Francesco Stellacci Ph.D.

Stellacci, Francesco
Position Department / Business Unit
Assistant Professor Department of Materials Science and Engineering
Institution Disciplines
MIT Engineering Nanomaterials
City State / Provence
Cambridge Massacheusetts
Country Website
United States link

Professor Stellacci's research interests are in nano-science and nano-technology, specifically in the synthesis, characterization and nano-patterning of metal nanoparticles. These particles consist of a small metallic core (~3 nm) coated with a self-assembled monolayer of a mixture of tailor-made organic ligands. A simple one-pot synthesis generates a very complex and stable supra-molecular assembly of more than 2000 diverse organic molecules around a metallic quantum dot. The nature and composition of the mixture ligands can be systematically changed to give the nanoparticles a wide variety of properties, ranging from site-specific interaction with functionalized surfaces to electron transport, ballistic conductivity, and enhanced linear and non-linear optical properties.

The main technological goal is the fabrication of nanoparticle-based devices, such as transistors and nano-waveguides that could be used as sensors for biologically relevant molecules or as active components in the next generation of electronic or optical computing machines. Modern nano-lithography techniques based on the use of Scanning Probe Microscopy (such as AFM and STM) are the main tool that enables the fabrication and integration of these complex devices.

The main scientific effort is in the understanding of the complex interfacial relationship between organic molecules and metallic nanocrystals. The challenge is to understand and control how the nature of the energy levels of the organic ligands can modulate the properties of the metallic quantum dot and of the whole nanoparticle.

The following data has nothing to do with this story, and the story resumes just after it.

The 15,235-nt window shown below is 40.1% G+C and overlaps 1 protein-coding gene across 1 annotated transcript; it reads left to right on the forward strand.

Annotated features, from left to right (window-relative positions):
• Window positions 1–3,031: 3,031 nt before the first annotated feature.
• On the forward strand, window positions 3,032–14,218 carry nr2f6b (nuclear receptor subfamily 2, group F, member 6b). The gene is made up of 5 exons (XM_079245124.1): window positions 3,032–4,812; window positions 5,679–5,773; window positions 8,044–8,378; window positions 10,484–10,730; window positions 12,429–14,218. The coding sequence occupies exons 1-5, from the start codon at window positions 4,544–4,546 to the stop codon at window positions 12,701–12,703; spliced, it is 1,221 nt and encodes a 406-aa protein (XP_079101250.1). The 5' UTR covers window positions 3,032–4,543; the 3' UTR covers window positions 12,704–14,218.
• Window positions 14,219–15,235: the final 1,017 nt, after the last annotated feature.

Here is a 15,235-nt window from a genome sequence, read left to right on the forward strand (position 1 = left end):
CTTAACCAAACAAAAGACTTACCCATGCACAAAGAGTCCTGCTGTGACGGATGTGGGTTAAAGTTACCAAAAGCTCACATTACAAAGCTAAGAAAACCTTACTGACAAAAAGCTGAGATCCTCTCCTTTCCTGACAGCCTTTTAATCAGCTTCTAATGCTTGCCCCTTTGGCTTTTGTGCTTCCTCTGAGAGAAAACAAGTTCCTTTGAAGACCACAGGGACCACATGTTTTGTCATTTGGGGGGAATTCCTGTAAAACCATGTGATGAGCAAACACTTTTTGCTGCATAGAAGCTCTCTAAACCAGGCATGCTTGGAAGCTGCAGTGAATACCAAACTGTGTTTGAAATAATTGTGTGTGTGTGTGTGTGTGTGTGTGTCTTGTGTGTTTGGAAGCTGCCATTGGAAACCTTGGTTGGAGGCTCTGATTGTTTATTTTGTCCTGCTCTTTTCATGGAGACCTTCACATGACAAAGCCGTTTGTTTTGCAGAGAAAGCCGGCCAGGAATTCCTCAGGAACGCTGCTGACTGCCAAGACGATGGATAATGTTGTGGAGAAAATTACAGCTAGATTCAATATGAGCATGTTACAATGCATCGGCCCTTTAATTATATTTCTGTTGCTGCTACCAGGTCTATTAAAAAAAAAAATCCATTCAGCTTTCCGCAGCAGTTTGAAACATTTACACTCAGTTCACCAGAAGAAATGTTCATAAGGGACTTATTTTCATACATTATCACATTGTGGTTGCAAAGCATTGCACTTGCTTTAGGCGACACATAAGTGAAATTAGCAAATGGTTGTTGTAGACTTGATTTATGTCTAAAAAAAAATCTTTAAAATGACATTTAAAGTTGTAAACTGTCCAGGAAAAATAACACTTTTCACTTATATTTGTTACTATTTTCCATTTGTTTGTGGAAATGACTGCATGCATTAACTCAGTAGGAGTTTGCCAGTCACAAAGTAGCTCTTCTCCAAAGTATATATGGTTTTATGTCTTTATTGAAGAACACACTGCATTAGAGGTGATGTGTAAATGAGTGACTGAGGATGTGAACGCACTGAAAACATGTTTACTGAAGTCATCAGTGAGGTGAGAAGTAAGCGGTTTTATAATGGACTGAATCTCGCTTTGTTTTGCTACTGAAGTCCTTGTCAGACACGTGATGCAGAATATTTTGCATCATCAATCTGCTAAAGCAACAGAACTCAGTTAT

The main ongoing projects that are offered are:

  1. synthesis of a series of metal nanoparticles coated with conjugated organic ligands and characterization of the variation their electronic properties as a function of the relative position of the metal Fermi level and of the lowest unoccupied molecular orbital (LUMO) of the ligands.
  2. fabrication of Single Electron Transistors (SETs) based on a single silver nanoparticle coated with a DNA strand and characterization of the switching behavior upon binding of the complement DNA strand
  3. fabrication of ordered arrays of nanoparticles, the characterization of their nano-waveguiding properties (based on the plasmonic-induced particle to particle energy transfer) and study of the changes induced to the light harvesting properties by the selective binding of biological molecules.
  4. fabrication of left-handed materials (negative refractive index materials, theoretically predicted to be perfect lenses) at optical frequencies, and characterization of their optical properties
  5. development of nano-contact printing, a new technique for stamping of nanoscale patterns.


Doctorate, Materials Science and Engineering, Politecnico di Milano, 1998

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